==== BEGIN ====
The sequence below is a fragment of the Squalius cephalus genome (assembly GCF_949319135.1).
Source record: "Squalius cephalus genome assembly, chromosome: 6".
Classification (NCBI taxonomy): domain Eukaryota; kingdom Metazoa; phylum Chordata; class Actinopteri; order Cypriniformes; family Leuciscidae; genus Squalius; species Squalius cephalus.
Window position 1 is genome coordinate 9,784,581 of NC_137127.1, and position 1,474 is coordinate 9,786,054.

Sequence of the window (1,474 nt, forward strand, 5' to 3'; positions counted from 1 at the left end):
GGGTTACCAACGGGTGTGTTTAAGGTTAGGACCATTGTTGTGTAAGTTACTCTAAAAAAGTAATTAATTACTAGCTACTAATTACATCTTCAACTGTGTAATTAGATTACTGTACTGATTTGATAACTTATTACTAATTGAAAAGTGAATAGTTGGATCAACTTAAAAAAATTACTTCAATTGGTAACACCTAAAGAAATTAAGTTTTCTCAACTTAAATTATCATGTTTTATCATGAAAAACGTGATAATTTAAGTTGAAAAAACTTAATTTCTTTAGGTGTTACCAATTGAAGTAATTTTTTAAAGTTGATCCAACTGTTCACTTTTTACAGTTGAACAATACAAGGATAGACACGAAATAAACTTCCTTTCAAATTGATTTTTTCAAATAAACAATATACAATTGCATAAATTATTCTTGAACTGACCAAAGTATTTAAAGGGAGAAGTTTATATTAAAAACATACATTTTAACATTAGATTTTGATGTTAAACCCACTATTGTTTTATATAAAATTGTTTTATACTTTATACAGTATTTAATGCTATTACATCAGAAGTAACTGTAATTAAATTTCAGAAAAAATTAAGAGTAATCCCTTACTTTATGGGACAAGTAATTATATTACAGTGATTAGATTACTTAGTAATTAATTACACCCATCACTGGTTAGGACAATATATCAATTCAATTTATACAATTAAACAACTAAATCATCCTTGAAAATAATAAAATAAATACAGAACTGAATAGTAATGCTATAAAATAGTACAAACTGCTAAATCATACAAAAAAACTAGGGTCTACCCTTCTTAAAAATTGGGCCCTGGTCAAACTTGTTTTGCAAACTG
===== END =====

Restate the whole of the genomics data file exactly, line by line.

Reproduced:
The sequence below is a fragment of the Squalius cephalus genome (assembly GCF_949319135.1).
Source record: "Squalius cephalus genome assembly, chromosome: 6".
Classification (NCBI taxonomy): domain Eukaryota; kingdom Metazoa; phylum Chordata; class Actinopteri; order Cypriniformes; family Leuciscidae; genus Squalius; species Squalius cephalus.
Window position 1 is genome coordinate 9,784,581 of NC_137127.1, and position 1,474 is coordinate 9,786,054.

Sequence of the window (1,474 nt, forward strand, 5' to 3'; positions counted from 1 at the left end):
GGGTTACCAACGGGTGTGTTTAAGGTTAGGACCATTGTTGTGTAAGTTACTCTAAAAAAGTAATTAATTACTAGCTACTAATTACATCTTCAACTGTGTAATTAGATTACTGTACTGATTTGATAACTTATTACTAATTGAAAAGTGAATAGTTGGATCAACTTAAAAAAATTACTTCAATTGGTAACACCTAAAGAAATTAAGTTTTCTCAACTTAAATTATCATGTTTTATCATGAAAAACGTGATAATTTAAGTTGAAAAAACTTAATTTCTTTAGGTGTTACCAATTGAAGTAATTTTTTAAAGTTGATCCAACTGTTCACTTTTTACAGTTGAACAATACAAGGATAGACACGAAATAAACTTCCTTTCAAATTGATTTTTTCAAATAAACAATATACAATTGCATAAATTATTCTTGAACTGACCAAAGTATTTAAAGGGAGAAGTTTATATTAAAAACATACATTTTAACATTAGATTTTGATGTTAAACCCACTATTGTTTTATATAAAATTGTTTTATACTTTATACAGTATTTAATGCTATTACATCAGAAGTAACTGTAATTAAATTTCAGAAAAAATTAAGAGTAATCCCTTACTTTATGGGACAAGTAATTATATTACAGTGATTAGATTACTTAGTAATTAATTACACCCATCACTGGTTAGGACAATATATCAATTCAATTTATACAATTAAACAACTAAATCATCCTTGAAAATAATAAAATAAATACAGAACTGAATAGTAATGCTATAAAATAGTACAAACTGCTAAATCATACAAAAAAACTAGGGTCTACCCTTCTTAAAAATTGGGCCCTGGTCAAACTTGTTTTGCAAACTG